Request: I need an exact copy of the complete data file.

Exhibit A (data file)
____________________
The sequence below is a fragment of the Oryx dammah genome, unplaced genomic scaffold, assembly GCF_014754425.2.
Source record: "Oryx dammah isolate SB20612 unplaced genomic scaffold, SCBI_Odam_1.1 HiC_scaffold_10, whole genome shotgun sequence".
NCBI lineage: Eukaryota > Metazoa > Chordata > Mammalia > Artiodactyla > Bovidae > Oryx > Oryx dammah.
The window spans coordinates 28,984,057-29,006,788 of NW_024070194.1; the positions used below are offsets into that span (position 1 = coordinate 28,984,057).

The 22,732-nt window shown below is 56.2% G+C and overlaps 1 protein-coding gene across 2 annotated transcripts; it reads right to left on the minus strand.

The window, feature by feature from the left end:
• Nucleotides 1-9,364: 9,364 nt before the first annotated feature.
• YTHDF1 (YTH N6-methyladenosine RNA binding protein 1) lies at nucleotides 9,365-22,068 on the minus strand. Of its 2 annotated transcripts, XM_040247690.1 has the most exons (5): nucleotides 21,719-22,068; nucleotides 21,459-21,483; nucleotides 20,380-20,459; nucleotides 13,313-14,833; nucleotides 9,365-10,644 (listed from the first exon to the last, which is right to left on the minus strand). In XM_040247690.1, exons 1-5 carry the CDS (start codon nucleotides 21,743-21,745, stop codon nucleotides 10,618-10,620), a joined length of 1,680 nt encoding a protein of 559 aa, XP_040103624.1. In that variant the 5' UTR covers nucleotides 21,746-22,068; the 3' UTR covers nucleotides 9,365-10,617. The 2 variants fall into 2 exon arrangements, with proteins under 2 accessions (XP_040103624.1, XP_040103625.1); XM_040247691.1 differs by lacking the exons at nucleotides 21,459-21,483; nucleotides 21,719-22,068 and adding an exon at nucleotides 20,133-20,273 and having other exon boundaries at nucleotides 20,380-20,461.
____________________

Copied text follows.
The sequence below is a fragment of the Oryx dammah genome, unplaced genomic scaffold, assembly GCF_014754425.2.
Source record: "Oryx dammah isolate SB20612 unplaced genomic scaffold, SCBI_Odam_1.1 HiC_scaffold_10, whole genome shotgun sequence".
NCBI lineage: Eukaryota > Metazoa > Chordata > Mammalia > Artiodactyla > Bovidae > Oryx > Oryx dammah.
The window spans coordinates 28,984,057-29,006,788 of NW_024070194.1; the positions used below are offsets into that span (position 1 = coordinate 28,984,057).

The 22,732-nt window shown below is 56.2% G+C and overlaps 1 protein-coding gene across 2 annotated transcripts; it reads right to left on the minus strand.

The window, feature by feature from the left end:
• Nucleotides 1-9,364: 9,364 nt before the first annotated feature.
• YTHDF1 (YTH N6-methyladenosine RNA binding protein 1) lies at nucleotides 9,365-22,068 on the minus strand. Of its 2 annotated transcripts, XM_040247690.1 has the most exons (5): nucleotides 21,719-22,068; nucleotides 21,459-21,483; nucleotides 20,380-20,459; nucleotides 13,313-14,833; nucleotides 9,365-10,644 (listed from the first exon to the last, which is right to left on the minus strand). In XM_040247690.1, exons 1-5 carry the CDS (start codon nucleotides 21,743-21,745, stop codon nucleotides 10,618-10,620), a joined length of 1,680 nt encoding a protein of 559 aa, XP_040103624.1. In that variant the 5' UTR covers nucleotides 21,746-22,068; the 3' UTR covers nucleotides 9,365-10,617. The 2 variants fall into 2 exon arrangements, with proteins under 2 accessions (XP_040103624.1, XP_040103625.1); XM_040247691.1 differs by lacking the exons at nucleotides 21,459-21,483; nucleotides 21,719-22,068 and adding an exon at nucleotides 20,133-20,273 and having other exon boundaries at nucleotides 20,380-20,461.